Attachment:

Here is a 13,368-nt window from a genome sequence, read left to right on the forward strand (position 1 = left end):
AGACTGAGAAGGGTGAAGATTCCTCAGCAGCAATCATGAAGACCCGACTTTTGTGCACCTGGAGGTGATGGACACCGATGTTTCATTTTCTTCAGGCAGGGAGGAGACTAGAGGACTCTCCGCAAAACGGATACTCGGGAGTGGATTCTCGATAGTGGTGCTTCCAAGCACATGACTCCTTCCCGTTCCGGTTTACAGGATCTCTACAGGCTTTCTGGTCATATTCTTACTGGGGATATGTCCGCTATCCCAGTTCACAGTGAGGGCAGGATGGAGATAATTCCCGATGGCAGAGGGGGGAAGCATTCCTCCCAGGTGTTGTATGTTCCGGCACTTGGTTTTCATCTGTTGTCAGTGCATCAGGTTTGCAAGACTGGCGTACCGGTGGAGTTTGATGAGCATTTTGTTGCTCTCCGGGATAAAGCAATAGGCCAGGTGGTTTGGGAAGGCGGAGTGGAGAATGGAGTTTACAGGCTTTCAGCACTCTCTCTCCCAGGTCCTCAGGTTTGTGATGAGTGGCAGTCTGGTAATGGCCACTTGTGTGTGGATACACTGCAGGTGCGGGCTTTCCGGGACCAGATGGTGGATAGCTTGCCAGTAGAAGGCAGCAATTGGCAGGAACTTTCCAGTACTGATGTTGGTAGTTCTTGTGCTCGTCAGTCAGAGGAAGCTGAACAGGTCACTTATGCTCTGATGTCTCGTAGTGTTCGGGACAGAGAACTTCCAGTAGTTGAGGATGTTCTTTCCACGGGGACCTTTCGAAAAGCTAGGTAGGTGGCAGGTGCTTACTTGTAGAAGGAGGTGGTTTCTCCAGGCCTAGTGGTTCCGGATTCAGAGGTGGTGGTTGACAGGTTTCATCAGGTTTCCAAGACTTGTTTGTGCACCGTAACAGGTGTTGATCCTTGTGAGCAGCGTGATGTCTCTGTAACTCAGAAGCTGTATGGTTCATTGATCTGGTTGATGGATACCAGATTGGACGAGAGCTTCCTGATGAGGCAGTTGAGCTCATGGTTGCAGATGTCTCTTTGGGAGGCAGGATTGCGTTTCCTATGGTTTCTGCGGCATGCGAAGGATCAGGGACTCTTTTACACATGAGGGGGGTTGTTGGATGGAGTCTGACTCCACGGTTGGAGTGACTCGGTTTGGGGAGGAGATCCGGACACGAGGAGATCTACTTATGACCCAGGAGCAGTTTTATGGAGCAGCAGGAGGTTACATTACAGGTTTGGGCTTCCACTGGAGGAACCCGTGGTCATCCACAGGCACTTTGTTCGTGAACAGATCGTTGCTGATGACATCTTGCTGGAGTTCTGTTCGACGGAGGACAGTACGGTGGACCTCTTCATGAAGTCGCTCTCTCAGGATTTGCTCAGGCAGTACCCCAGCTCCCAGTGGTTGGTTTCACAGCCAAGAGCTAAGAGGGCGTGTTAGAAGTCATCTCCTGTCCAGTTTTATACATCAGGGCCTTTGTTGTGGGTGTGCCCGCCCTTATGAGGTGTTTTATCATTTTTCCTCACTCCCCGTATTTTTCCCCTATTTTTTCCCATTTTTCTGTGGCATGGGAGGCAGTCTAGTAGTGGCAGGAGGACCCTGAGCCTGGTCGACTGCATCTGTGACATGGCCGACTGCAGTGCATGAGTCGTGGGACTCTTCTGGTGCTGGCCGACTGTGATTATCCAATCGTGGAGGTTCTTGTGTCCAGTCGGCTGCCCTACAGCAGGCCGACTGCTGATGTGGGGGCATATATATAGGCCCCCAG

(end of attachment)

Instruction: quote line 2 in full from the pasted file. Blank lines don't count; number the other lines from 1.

AGACTGAGAAGGGTGAAGATTCCTCAGCAGCAATCATGAAGACCCGACTTTTGTGCACCTGGAGGTGATGGACACCGATGTTTCATTTTCTTCAGGCAGGGAGGAGACTAGAGGACTCTCCGCAAAACGGATACTCGGGAGTGGATTCTCGATAGTGGTGCTTCCAAGCACATGACTCCTTCCCGTTCCGGTTTACAGGATCTCTACAGGCTTTCTGGTCATATTCTTACTGGGGATATGTCCGCTATCCCAGTTCACAGTGAGGGCAGGATGGAGATAATTCCCGATGGCAGAGGGGGGAAGCATTCCTCCCAGGTGTTGTATGTTCCGGCACTTGGTTTTCATCTGTTGTCAGTGCATCAGGTTTGCAAGACTGGCGTACCGGTGGAGTTTGATGAGCATTTTGTTGCTCTCCGGGATAAAGCAATAGGCCAGGTGGTTTGGGAAGGCGGAGTGGAGAATGGAGTTTACAGGCTTTCAGCACTCTCTCTCCCAGGTCCTCAGGTTTGTGATGAGTGGCAGTCTGGTAATGGCCACTTGTGTGTGGATACACTGCAGGTGCGGGCTTTCCGGGACCAGATGGTGGATAGCTTGCCAGTAGAAGGCAGCAATTGGCAGGAACTTTCCAGTACTGATGTTGGTAGTTCTTGTGCTCGTCAGTCAGAGGAAGCTGAACAGGTCACTTATGCTCTGATGTCTCGTAGTGTTCGGGACAGAGAACTTCCAGTAGTTGAGGATGTTCTTTCCACGGGGACCTTTCGAAAAGCTAGGTAGGTGGCAGGTGCTTACTTGTAGAAGGAGGTGGTTTCTCCAGGCCTAGTGGTTCCGGATTCAGAGGTGGTGGTTGACAGGTTTCATCAGGTTTCCAAGACTTGTTTGTGCACCGTAACAGGTGTTGATCCTTGTGAGCAGCGTGATGTCTCTGTAACTCAGAAGCTGTATGGTTCATTGATCTGGTTGATGGATACCAGATTGGACGAGAGCTTCCTGATGAGGCAGTTGAGCTCATGGTTGCAGATGTCTCTTTGGGAGGCAGGATTGCGTTTCCTATGGTTTCTGCGGCATGCGAAGGATCAGGGACTCTTTTACACATGAGGGGGGTTGTTGGATGGAGTCTGACTCCACGGTTGGAGTGACTCGGTTTGGGGAGGAGATCCGGACACGAGGAGATCTACTTATGACCCAGGAGCAGTTTTATGGAGCAGCAGGAGGTTACATTACAGGTTTGGGCTTCCACTGGAGGAACCCGTGGTCATCCACAGGCACTTTGTTCGTGAACAGATCGTTGCTGATGACATCTTGCTGGAGTTCTGTTCGACGGAGGACAGTACGGTGGACCTCTTCATGAAGTCGCTCTCTCAGGATTTGCTCAGGCAGTACCCCAGCTCCCAGTGGTTGGTTTCACAGCCAAGAGCTAAGAGGGCGTGTTAGAAGTCATCTCCTGTCCAGTTTTATACATCAGGGCCTTTGTTGTGGGTGTGCCCGCCCTTATGAGGTGTTTTATCATTTTTCCTCACTCCCCGTATTTTTCCCCTATTTTTTCCCATTTTTCTGTGGCATGGGAGGCAGTCTAGTAGTGGCAGGAGGACCCTGAGCCTGGTCGACTGCATCTGTGACATGGCCGACTGCAGTGCATGAGTCGTGGGACTCTTCTGGTGCTGGCCGACTGTGATTATCCAATCGTGGAGGTTCTTGTGTCCAGTCGGCTGCCCTACAGCAGGCCGACTGCTGATGTGGGGGCATATATATAGGCCCCCAG